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What financial records to keep and how long to keep them

You can't take everything with you, but the following are suggestions about how long you should keep business records on file:

One year

  • Personnel employment applications
  • Purchase orders (except purchasing department copy)
  • Stenographers' notebooks
  • Stockroom withdrawal forms
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Three years

  • Bank reconciliations
  • Duplicate bank deposit slips
  • Expired insurance policies
  • General correspondence
  • Internal audit reports and working papers
  • Petty cash vouchers
  • Physical inventory logs

Seven years

  • Accident reports and claims (settled cases)
  • Accounts payable ledgers (computer runs)
  • Accounts receivable ledgers (computer runs)
  • Automobile logs
  • Bank statements
  • Bills of lading
  • Cash books
  • Commission records
  • Contracts and leases (expired)
  • Employee personnel records after termination
  • Employment tax reports
  • Expense reports
  • General journals
  • Inventory records
  • Invoices to customers and from vendors
  • Payroll records and summaries, including payment to pensioners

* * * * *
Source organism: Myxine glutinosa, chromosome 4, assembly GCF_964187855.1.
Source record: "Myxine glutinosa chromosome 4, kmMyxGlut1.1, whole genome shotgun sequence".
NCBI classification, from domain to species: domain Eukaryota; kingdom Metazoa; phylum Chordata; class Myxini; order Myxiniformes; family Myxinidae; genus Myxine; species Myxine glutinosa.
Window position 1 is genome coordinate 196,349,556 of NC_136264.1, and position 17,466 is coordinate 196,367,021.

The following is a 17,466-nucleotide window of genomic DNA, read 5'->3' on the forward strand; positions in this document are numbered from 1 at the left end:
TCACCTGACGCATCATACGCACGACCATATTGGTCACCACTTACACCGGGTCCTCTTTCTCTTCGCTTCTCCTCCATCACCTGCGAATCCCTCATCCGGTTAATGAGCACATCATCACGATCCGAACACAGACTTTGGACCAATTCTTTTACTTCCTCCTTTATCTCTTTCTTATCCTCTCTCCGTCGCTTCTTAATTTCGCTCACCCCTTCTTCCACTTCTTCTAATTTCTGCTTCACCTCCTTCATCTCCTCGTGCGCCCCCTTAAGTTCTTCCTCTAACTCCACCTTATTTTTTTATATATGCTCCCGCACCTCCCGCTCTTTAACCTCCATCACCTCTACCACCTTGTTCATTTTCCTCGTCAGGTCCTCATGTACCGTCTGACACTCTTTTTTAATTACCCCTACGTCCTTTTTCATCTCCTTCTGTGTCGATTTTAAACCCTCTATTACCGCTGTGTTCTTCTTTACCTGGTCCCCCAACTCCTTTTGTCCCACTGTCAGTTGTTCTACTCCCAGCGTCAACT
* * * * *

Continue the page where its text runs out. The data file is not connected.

• Personal property tax returns
  • Purchase orders
  • Sales tax returns

Permanently

  • Articles of incorporation
  • Audit reports of public accountants
  • Canceled checks for important payments such as taxes, property acquisition, etc.
  • Capital stock and bond registers
  • Copyrights
  • Correspondence (legal and important matters only)
  • Deeds and mortgages
  • Depreciation schedules
  • Financial statements (year-end -- other months optional)
  • General ledgers and year-end trial balances
  • Licenses and permits
  • Patents
  • Property appraisals by outside appraisers
  • Property records -- costs, blueprints and plans
  • Tax returns and worksheets, revenue agents' reports and other documents relating to determination of tax liability
  • Trademark registrations

Source: Sidney Morgenbesser, CPA

--Updated: May 4, 2001

 

 

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